St. John Brebeuf Catholic Church was the first Catholic parish in Niles.
Golf Mill Shopping Center opened in 1960 and is still the largest shopping center in Niles.
Niles Community Rain Garden created in 2008.
- Paul Cienniwa, harpsichordist, organist, and choral conductor
- Rev. Juan Čobrda, bishop of the Lutheran church
- Esther Ewald, All-American Girls Professional Baseball League player
- Art Frantz, umpire in Major League Baseball
- Jim Les, National Basketball Association player and college basketball head coach
- Pete Sykaras, Olympic baseball player
- Agnes Zawadzki, figure skater and two-time World Junior medalist
2011-Named Best Place in U.S. to Raise Kids by Bloomberg's BusinessWeek
2011- Gold U.S. Maxi Award (Teen Center)
2011 -Named "America's Best, Affordable Place to Raise Kids" by Businessweek.com. Businessweek studied the lifestyle parameters of 5,418 communities across the country, focusing on good schools, low taxes, safe neighborhoods and affordability of housing.
2010- Bright Ideas Initiative Award (Teen Center)
2010 - Nicholas B. Blase served as mayor of Niles for 47 years, from 1961 to 2008. He resigned amid federal charges that he participated in an insurance kickback scheme. Several months later he pleaded guilty to mail fraud and tax evasion, and admitted that he had pressured local businesses to buy insurance from a friend's agency in return for a share of the commissions, receiving more than $420,000 over a period of more than 30 years. In 2010 Blase, then 81 years old, was sentenced to a year and a day in prison.
2003- Clean Air Counts Award Winner
Public Works Project of the Year by APWA Suburban Branch- Chicago Chapter
1964- Named All America City
- Pisa, Italy (since 1991)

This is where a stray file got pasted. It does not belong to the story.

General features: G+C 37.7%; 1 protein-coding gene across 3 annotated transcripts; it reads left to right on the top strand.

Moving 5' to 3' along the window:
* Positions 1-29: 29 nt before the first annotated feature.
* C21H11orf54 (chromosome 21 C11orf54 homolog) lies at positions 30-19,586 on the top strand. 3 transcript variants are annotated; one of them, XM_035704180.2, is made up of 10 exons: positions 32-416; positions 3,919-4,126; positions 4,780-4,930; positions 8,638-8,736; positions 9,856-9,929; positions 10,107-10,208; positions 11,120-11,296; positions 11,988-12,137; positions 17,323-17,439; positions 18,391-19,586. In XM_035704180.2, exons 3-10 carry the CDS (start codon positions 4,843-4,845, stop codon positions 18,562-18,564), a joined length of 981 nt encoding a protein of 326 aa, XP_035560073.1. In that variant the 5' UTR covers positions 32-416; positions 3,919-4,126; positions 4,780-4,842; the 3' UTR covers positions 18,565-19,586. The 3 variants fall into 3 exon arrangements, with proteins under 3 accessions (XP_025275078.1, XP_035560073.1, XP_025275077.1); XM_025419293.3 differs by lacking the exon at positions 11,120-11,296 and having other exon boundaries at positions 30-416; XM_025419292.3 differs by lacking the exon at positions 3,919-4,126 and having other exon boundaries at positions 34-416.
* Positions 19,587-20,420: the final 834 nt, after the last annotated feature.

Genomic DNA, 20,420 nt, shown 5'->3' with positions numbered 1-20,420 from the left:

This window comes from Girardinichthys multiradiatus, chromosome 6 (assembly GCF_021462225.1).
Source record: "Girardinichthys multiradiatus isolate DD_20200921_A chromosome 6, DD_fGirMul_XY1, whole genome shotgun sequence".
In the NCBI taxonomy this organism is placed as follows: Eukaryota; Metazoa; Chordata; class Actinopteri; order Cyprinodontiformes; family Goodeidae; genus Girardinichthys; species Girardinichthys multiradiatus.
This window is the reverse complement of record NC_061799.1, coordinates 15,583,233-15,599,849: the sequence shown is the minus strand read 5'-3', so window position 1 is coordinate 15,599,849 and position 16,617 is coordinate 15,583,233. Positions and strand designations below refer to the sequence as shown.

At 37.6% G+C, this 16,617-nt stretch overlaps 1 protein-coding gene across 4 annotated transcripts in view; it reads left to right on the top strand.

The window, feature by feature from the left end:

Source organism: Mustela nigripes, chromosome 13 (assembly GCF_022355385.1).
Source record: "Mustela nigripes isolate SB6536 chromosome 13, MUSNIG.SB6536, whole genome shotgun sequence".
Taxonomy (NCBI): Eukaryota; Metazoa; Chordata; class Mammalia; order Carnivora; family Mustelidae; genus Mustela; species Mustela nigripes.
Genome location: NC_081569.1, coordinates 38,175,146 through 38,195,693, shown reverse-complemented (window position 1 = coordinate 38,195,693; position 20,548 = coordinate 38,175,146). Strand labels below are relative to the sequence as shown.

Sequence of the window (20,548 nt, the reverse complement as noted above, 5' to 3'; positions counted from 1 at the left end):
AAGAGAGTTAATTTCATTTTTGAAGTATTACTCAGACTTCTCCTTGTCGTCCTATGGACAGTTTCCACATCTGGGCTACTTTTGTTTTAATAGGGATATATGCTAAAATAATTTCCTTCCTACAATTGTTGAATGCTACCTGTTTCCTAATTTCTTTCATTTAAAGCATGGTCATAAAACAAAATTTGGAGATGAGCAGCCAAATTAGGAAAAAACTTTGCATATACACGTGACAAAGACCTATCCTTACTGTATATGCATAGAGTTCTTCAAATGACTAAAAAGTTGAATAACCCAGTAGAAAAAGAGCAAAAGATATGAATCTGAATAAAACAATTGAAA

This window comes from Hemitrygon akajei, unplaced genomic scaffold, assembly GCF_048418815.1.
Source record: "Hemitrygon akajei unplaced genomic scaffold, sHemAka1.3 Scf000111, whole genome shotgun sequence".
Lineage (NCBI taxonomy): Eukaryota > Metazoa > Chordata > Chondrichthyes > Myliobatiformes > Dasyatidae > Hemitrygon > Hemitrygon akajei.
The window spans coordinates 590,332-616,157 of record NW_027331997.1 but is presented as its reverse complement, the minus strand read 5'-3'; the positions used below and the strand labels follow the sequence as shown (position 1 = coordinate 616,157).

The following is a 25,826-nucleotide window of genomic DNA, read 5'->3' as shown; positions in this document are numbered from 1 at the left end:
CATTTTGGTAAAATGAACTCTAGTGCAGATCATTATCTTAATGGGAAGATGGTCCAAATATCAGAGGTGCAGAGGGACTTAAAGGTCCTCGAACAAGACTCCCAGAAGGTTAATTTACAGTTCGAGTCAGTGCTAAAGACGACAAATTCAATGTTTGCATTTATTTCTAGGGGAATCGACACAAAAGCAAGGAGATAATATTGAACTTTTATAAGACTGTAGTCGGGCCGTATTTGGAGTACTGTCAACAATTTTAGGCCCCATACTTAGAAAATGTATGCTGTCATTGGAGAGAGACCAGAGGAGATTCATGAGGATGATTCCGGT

- Nafplion, Greece (since 1994)
- Leixlip, Ireland (since 2000)
- Limanowa, Poland (since 2005)
- "2016 U.S. Gazetteer Files". United States Census Bureau. Retrieved Jul 11, 2017.
- "Population and Housing Unit Estimates". Retrieved June 9, 2017.
- "American FactFinder". United States Census Bureau. Retrieved 2008-01-31.
- "Geographic Names Information System". United States Geological Survey. Retrieved 2008-01-31.
- "Profile of General Population and Housing Characteristics: 2010 Demographic Profile Data (DP-1): Niles village, Illinois". U.S. Census Bureau, American Factfinder. Retrieved March 15, 2013.
- DeFiglio, Pam (April 10, 2013). "Przybylo Wins Niles Mayor Race", Patch Media. Retrieved August 8, 2013.
- "Niles Believed Named in honor of NewspaperChicago Tribune, August 25, 1929
- Friedlund, Thomas (publishing consultant) (1999), Niles Centennial History, p.15: Walsworth Publishing Cite error: Invalid
<ref>tag; name "Friedlund_1999" defined multiple times with different content (see the help page).
- Dorothy C. Tyse, History of Niles, Illinois (Diamond Jubilee 1899-1974) pp. 6-10
- "Weekly Paper that Fed U.S. Historians, Chicago Tribune October 5, 1947
- Friedlund 1999 at p. 27
- Friedlund 1999 at p. 21
- Friedlund 1999
- Friedlund 1999
- "History | Niles, IL - Official Website". www.vniles.com. Retrieved 2015-04-28.
- "G001 - Geographic Identifiers - 2010 Census Summary File 1". United States Census Bureau. Retrieved 2015-12-25.
- "Census of Population and Housing". Census.gov. Retrieved June 4, 2015.
- Village of Niles 2009 Comprehensive Annual Financial Report
- East Maine School District 63
- Park-Ridge Niles School District 64
- Golf School District 67
- Culver School
- Fairview South School District 72
- Niles Township District for Special Education #807
- "Maine East High School".
- Deardorff, Julie; Krause, Karen Cullota (May 20, 1998). "School Mourns in Its Own Way", Chicago Tribune. Retrieved August 14, 2014.
- "St. Adalbert Catholic Cemetery & Mausoleums". Catholic Cemeteries. Archdiocese of Chicago. 2009. Retrieved 4 January 2010.
- The Last Surviving Veterans of America's Wars - Obituaries, Biographies, Pictures and other Data
- Long, Jeff (August 26, 2008). "Indicted 47-Year Niles Mayor Nicholas Blase Retires at 80", Chicago Tribune. Retrieved July 29, 2013.
- Ahmed, Azam and Kridel, Kristen (November 2, 2008). "Ex-Niles Mayor Pleads Guilty in Kickback Scheme", Chicago Tribune. Retrieved July 29, 2013.
- DeFiglio, Pam (March 4, 2011). "Former Niles Mayor Blase 'Happy to Be Released' from Prison", Niles Patch. Retrieved July 29, 2013.
- Coen, Joel (January 29, 2010). "Ex-Niles Mayor Nicholas Blase Gets Year and a Day", Chicago Breaking News. Retrieved July 29, 2013.
- Niles sister City Committee, accessed 31 October 2008